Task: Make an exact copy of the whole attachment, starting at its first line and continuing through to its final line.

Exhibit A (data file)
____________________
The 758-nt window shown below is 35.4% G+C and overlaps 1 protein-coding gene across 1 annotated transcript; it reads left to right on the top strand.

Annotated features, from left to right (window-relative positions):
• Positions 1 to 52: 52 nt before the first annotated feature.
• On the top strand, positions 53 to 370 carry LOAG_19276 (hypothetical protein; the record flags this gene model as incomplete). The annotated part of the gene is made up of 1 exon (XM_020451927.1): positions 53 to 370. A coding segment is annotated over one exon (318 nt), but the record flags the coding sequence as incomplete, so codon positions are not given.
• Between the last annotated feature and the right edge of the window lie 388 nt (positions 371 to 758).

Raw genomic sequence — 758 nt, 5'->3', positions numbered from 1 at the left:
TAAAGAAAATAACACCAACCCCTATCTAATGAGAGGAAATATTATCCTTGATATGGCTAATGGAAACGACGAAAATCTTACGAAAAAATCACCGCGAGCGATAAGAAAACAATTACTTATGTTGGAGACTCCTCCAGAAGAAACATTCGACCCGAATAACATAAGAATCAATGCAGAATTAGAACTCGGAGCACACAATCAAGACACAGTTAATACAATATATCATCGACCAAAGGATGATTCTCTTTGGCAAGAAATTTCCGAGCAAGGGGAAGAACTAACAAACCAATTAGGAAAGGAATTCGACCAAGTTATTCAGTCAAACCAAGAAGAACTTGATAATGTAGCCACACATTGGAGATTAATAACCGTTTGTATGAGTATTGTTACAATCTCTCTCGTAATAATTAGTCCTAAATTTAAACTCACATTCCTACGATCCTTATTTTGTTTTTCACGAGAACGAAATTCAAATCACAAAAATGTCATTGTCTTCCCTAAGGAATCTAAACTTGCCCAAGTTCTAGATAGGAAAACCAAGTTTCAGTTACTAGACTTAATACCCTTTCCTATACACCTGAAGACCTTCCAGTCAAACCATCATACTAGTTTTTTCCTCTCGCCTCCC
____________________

The 758-nt window shown below is 35.4% G+C and overlaps 1 protein-coding gene across 1 annotated transcript; it reads left to right on the top strand.

Annotated features, from left to right (window-relative positions):
• Positions 1 to 52: 52 nt before the first annotated feature.
• On the top strand, positions 53 to 370 carry LOAG_19276 (hypothetical protein; the record flags this gene model as incomplete). The annotated part of the gene is made up of 1 exon (XM_020451927.1): positions 53 to 370. A coding segment is annotated over one exon (318 nt), but the record flags the coding sequence as incomplete, so codon positions are not given.
• Between the last annotated feature and the right edge of the window lie 388 nt (positions 371 to 758).

Raw genomic sequence — 758 nt, 5'->3', positions numbered from 1 at the left:
TAAAGAAAATAACACCAACCCCTATCTAATGAGAGGAAATATTATCCTTGATATGGCTAATGGAAACGACGAAAATCTTACGAAAAAATCACCGCGAGCGATAAGAAAACAATTACTTATGTTGGAGACTCCTCCAGAAGAAACATTCGACCCGAATAACATAAGAATCAATGCAGAATTAGAACTCGGAGCACACAATCAAGACACAGTTAATACAATATATCATCGACCAAAGGATGATTCTCTTTGGCAAGAAATTTCCGAGCAAGGGGAAGAACTAACAAACCAATTAGGAAAGGAATTCGACCAAGTTATTCAGTCAAACCAAGAAGAACTTGATAATGTAGCCACACATTGGAGATTAATAACCGTTTGTATGAGTATTGTTACAATCTCTCTCGTAATAATTAGTCCTAAATTTAAACTCACATTCCTACGATCCTTATTTTGTTTTTCACGAGAACGAAATTCAAATCACAAAAATGTCATTGTCTTCCCTAAGGAATCTAAACTTGCCCAAGTTCTAGATAGGAAAACCAAGTTTCAGTTACTAGACTTAATACCCTTTCCTATACACCTGAAGACCTTCCAGTCAAACCATCATACTAGTTTTTTCCTCTCGCCTCCC